Protect Funding for Dedicated Accounts within the Capital Budget

(Capital Budget) As the Legislature considers its 2020 Supplemental Capital Budget, WRPA urges lawmakers to refrain from diverting funding from dedicated accounts that are focused on funding outdoor recreation activities. Additionally, WRPA urges legislators to utilize the dedicated accounts for fund outdoor recreation programs and avoid the use of “bond backfill” that ends up putting funding in jeopardy and in competition with other critical construction projects. Dedicated accounts that are key to WRPA include the Washington Wildlife & Recreation Program (WWRP), Youth Athletic Facilities (YAF), and Aquatic Lands Enhancement Account (ALEA), as well as others including the Boating Facilities Program (BFP), Non-Highway Off-Road Vehicle Account (NOVA), and Land and Water Conservation Fund (LWCF). WRPA urges lawmakers to keep top-of-mind studies showing that the outdoor recreation sector generates nearly $22 billion a year in economic activity for the state, as well as 200,000+ jobs.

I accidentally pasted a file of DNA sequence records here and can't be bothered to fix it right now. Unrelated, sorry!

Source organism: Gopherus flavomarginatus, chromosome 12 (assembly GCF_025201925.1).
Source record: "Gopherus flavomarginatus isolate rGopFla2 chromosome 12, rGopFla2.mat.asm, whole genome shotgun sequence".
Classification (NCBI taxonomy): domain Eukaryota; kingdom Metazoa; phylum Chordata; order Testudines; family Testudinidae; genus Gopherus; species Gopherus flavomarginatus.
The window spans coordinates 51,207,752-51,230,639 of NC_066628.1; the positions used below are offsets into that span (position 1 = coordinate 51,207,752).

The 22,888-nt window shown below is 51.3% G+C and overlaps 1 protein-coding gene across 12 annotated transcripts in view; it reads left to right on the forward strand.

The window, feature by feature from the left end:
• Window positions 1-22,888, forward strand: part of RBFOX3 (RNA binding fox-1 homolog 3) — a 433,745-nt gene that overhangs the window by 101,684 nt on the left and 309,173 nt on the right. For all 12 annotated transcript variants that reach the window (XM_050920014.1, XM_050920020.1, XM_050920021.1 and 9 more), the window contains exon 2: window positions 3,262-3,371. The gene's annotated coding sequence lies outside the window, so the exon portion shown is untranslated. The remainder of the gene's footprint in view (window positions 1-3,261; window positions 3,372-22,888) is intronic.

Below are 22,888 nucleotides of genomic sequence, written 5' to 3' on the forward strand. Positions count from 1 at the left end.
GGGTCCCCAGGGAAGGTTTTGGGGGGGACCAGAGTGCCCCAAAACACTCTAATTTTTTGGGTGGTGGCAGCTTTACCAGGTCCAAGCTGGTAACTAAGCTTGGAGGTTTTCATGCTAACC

“Support/Oppose” Items

Efforts to Address Mental Health, Homelessness, Affordable Housing

(Policy Bills, Budgetary Items) WRPA will strongly support efforts led by cities and counties, the Low-Income Housing Alliance, and others, to ensure the Legislature provides ongoing tools for local governments to address growing mental health, homelessness, and affordable housing crises in their communities. Without a systematic plan for addressing housing, homelessness, and mental health, those in need of shelter will seek out other public lands to use, leaving parks officials attempting to manage issues they are ill-equipped to resolve.

Legislation to Ban Sales/Transport of English and Atlantic Ivy in our State